The assumption of mutuality may be more controversial once the scope of the planner goes beyond spoken dialogue, to encompass planning and recognition of acts in a physical world. Physical acts may not be immediately observed, with information about the order of execution lost, and the effects of acts overwritten by later acts. Agents may disregard turn-taking and act before observing all of the acts of the other agent. Some perceptual model is required. For example, a robot equipped with a sonar device would make a sequence of partial observations over time, since some effects will have been overwritten and some effects are hidden from immediate view. Where the dialogue planner generates plan hypotheses that are consistent with a history list of dialogue acts, the robot should generate hypotheses that are consistent with the sequence of effect observations. Since observation is part of the agent's cycle of sensing, planning and acting, expectations can be generated about observations as well as about actions. For example, a robot may plan to move into another room, and in generating the continuation of its plan, generate an expectation that another robot will fail to observe the effects of its actions.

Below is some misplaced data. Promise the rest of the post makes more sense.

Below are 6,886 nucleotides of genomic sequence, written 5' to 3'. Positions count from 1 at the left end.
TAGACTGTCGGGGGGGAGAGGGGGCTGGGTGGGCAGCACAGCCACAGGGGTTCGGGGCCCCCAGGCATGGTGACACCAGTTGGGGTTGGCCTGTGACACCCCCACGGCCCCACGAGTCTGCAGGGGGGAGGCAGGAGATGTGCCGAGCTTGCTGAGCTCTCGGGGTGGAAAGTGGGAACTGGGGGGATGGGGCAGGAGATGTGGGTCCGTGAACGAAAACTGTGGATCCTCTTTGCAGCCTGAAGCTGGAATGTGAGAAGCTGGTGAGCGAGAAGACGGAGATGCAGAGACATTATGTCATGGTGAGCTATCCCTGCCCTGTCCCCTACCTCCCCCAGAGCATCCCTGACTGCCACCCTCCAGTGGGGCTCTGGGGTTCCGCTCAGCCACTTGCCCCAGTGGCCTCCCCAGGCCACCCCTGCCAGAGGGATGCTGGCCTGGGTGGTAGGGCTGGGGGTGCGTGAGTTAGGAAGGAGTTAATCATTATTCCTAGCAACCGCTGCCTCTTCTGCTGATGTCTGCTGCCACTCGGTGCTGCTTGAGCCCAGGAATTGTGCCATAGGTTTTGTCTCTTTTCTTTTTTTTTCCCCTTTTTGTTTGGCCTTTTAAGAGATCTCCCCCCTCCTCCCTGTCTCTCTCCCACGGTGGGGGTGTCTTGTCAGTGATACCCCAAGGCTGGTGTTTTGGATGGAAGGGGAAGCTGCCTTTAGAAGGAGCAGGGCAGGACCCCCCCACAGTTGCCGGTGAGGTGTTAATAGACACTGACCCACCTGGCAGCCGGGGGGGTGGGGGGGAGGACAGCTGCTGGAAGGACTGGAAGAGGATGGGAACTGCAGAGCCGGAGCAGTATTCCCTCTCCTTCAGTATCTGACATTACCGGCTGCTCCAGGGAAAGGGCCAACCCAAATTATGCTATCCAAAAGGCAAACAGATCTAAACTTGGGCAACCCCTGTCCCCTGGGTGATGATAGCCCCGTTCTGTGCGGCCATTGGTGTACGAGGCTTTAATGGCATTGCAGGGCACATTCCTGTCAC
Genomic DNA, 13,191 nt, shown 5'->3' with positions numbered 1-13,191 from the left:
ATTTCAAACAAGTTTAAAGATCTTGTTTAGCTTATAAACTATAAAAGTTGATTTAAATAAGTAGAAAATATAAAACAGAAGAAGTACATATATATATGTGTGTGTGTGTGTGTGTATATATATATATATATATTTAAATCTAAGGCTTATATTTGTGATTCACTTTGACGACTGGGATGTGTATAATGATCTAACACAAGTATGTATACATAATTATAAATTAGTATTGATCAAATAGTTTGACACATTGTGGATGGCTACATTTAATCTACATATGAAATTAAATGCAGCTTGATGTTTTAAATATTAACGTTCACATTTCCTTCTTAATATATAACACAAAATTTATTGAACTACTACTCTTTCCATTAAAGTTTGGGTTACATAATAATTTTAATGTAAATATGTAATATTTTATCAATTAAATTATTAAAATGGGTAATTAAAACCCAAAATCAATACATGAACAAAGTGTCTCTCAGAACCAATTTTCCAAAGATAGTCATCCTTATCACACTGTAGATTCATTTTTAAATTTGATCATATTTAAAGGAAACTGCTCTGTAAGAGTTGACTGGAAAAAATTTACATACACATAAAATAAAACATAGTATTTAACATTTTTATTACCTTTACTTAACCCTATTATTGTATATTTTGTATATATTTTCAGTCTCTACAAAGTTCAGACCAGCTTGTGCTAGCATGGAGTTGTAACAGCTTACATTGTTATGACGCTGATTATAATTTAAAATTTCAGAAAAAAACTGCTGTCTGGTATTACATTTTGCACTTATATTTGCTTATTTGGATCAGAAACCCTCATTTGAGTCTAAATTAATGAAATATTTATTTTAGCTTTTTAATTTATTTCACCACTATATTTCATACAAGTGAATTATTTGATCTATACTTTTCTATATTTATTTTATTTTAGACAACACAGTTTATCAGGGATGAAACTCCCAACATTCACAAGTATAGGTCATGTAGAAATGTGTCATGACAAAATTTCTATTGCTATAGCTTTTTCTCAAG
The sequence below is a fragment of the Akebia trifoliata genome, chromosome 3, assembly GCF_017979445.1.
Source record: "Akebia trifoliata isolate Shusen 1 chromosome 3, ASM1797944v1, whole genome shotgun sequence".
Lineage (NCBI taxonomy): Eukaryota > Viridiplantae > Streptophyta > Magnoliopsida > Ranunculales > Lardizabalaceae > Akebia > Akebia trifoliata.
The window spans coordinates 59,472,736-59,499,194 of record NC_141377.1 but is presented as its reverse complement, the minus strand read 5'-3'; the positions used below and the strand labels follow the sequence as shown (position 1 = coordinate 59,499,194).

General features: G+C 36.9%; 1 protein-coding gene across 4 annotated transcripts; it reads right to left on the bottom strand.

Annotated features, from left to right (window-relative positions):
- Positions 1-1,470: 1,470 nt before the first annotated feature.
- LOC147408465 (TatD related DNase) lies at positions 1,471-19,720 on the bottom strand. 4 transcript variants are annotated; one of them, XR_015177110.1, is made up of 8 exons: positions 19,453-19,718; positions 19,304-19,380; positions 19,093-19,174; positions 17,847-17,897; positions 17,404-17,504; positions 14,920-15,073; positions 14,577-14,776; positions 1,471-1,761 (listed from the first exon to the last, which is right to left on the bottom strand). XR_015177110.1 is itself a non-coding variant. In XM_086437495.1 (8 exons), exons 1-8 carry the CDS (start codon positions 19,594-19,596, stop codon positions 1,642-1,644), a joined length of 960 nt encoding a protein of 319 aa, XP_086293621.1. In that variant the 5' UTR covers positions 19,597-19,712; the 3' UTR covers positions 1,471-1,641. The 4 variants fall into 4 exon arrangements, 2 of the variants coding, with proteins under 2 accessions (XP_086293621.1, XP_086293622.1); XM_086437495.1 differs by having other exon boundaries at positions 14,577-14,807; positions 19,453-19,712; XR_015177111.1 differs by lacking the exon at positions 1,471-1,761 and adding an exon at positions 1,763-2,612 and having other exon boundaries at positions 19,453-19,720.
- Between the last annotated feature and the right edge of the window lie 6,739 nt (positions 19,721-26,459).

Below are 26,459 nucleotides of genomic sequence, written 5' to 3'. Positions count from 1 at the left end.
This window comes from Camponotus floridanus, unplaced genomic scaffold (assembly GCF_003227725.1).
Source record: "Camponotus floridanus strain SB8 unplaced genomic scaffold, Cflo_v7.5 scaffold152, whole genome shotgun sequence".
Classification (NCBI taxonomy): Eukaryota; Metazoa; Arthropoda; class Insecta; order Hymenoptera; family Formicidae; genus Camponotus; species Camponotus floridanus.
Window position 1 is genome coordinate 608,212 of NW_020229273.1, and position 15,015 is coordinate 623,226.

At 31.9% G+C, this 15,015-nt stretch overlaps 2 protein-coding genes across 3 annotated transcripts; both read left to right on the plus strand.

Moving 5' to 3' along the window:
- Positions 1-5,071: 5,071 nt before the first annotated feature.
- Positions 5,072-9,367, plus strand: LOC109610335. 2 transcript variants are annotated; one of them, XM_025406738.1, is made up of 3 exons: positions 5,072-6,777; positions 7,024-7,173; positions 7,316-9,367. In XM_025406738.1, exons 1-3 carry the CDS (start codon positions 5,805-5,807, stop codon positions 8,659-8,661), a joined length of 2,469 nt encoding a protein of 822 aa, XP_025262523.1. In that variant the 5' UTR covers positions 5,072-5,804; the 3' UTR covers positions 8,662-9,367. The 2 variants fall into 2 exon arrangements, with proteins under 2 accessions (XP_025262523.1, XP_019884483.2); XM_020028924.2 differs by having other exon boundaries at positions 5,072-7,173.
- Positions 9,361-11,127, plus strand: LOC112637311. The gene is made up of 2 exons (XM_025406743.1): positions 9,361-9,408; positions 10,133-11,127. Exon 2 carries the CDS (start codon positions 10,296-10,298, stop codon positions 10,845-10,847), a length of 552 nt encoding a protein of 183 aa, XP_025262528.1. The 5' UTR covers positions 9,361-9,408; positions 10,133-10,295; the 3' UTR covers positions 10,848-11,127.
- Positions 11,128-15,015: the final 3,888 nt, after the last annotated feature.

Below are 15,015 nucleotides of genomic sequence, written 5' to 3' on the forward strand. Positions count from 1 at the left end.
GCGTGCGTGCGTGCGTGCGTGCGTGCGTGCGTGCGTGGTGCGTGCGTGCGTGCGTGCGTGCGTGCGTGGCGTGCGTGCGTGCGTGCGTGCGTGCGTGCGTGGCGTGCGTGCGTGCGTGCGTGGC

Mutuality has a pleasant effect on the complexity of the evaluation function. If the belief model is identical at every second level, the evaluation function need not be applied from many different perspectives. Generally, a call to minimax using levels 1 and 2 will result in a recursive call to minimax that uses levels 2 and 3 and so on, but if mutuality is present, each of these calls would return the same best play. If mutuality of plan rules is present, only one game tree is required as well. As a result, this one game tree can be evaluated in one pass, rather than many. This may be one reason why dialogue participants rarely make the computational effort to consider more than a two level belief model .